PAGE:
The Renaissance Anthropocene: Imagining Life Without Nature in Early Modern Literature
Coined by environmental scientists to describe the current geological epoch, "Anthropocene" denotes an age in which human action has pervasively and irreversibly transformed the land, sea, and atmosphere of the Earth, creating an ecology in which nature cannot be disentangled from artifice.
This concept existed in the minds of early modern writers under other names, especially "the decay of nature," as they imagined a world in which technologies ranging from alchemy to poetics might improve, degrade, or outright replace natural processes.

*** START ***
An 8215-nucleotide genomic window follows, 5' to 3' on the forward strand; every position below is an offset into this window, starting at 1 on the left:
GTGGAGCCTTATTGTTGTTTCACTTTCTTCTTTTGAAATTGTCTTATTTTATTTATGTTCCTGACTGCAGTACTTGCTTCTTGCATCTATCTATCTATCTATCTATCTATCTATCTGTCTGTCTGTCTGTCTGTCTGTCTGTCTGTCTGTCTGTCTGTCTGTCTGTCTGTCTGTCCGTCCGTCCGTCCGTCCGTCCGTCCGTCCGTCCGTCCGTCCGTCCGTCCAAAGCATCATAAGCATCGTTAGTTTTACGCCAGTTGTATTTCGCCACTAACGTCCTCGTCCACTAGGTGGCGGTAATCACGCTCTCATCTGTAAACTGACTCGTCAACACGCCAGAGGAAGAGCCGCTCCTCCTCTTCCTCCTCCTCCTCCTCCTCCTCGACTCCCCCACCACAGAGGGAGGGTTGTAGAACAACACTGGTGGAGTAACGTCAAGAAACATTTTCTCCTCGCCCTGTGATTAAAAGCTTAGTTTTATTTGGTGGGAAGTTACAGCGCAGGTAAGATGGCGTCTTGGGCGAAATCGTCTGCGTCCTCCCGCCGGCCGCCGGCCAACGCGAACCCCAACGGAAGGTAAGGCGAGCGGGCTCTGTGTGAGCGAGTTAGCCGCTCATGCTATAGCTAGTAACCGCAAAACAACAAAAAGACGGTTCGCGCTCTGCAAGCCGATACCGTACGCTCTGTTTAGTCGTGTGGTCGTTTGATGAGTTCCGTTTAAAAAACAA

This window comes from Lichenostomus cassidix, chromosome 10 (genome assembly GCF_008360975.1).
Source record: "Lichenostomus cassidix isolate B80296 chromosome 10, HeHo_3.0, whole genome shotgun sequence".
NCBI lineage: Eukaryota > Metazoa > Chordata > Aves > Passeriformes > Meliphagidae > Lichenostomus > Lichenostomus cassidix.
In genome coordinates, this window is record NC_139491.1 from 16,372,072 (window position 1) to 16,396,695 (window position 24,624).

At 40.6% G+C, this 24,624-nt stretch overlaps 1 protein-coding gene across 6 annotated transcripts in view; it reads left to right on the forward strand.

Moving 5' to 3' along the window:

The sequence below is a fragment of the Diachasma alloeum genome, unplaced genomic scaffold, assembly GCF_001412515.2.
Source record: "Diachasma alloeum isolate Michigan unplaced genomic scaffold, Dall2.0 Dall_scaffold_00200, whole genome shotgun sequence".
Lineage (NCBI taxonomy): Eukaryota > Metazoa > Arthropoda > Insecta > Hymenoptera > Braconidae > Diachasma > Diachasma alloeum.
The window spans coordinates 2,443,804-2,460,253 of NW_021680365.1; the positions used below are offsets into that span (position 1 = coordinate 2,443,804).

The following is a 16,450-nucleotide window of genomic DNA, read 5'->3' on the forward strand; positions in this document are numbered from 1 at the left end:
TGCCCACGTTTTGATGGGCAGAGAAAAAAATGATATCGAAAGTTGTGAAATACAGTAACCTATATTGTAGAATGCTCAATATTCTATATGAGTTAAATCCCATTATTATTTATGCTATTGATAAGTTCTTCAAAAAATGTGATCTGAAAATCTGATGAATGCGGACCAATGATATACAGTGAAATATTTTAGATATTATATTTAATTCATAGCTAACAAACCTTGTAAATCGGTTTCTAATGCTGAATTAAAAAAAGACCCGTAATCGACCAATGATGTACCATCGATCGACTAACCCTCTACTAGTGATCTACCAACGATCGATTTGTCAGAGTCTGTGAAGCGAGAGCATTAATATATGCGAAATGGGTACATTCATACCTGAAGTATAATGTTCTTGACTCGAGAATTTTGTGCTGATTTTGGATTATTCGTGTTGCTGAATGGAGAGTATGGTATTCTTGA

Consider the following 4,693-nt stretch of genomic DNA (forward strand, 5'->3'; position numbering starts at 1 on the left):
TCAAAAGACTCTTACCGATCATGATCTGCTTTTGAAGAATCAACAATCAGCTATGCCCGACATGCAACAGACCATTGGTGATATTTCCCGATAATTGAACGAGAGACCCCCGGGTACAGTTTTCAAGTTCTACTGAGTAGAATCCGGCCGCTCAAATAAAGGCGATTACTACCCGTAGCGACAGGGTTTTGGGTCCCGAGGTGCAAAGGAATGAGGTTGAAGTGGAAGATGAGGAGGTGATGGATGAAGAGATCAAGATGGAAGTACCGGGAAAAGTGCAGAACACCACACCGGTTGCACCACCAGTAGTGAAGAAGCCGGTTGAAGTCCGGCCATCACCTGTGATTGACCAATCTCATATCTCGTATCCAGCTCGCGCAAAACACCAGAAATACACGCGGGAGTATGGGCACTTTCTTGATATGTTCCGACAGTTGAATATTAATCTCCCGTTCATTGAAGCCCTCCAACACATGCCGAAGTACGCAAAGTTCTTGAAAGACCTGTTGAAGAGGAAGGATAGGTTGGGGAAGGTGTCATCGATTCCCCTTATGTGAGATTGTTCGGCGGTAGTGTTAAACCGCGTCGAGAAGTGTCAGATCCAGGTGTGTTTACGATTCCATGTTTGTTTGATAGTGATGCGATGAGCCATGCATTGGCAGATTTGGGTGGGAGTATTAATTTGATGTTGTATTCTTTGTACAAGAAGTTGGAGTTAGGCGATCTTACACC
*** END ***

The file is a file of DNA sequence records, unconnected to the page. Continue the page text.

How did the manipulation of nature feature in the literary imaginations of era? What is the ecology of the artificial environments of the page and stage, populated by creatures of art like dramatic characters? Can settings like Spenser's bower of bliss or Jonson's London be read as anthropocene ecologies?
Early modern ecocriticism, ecology without nature, decay of nature, artificial environments, alchemy, artificial life, automata, science studies.
Send 300-word max abstracts for 10-15 minute papers to firstname.lastname@example.org. Deadline March 14.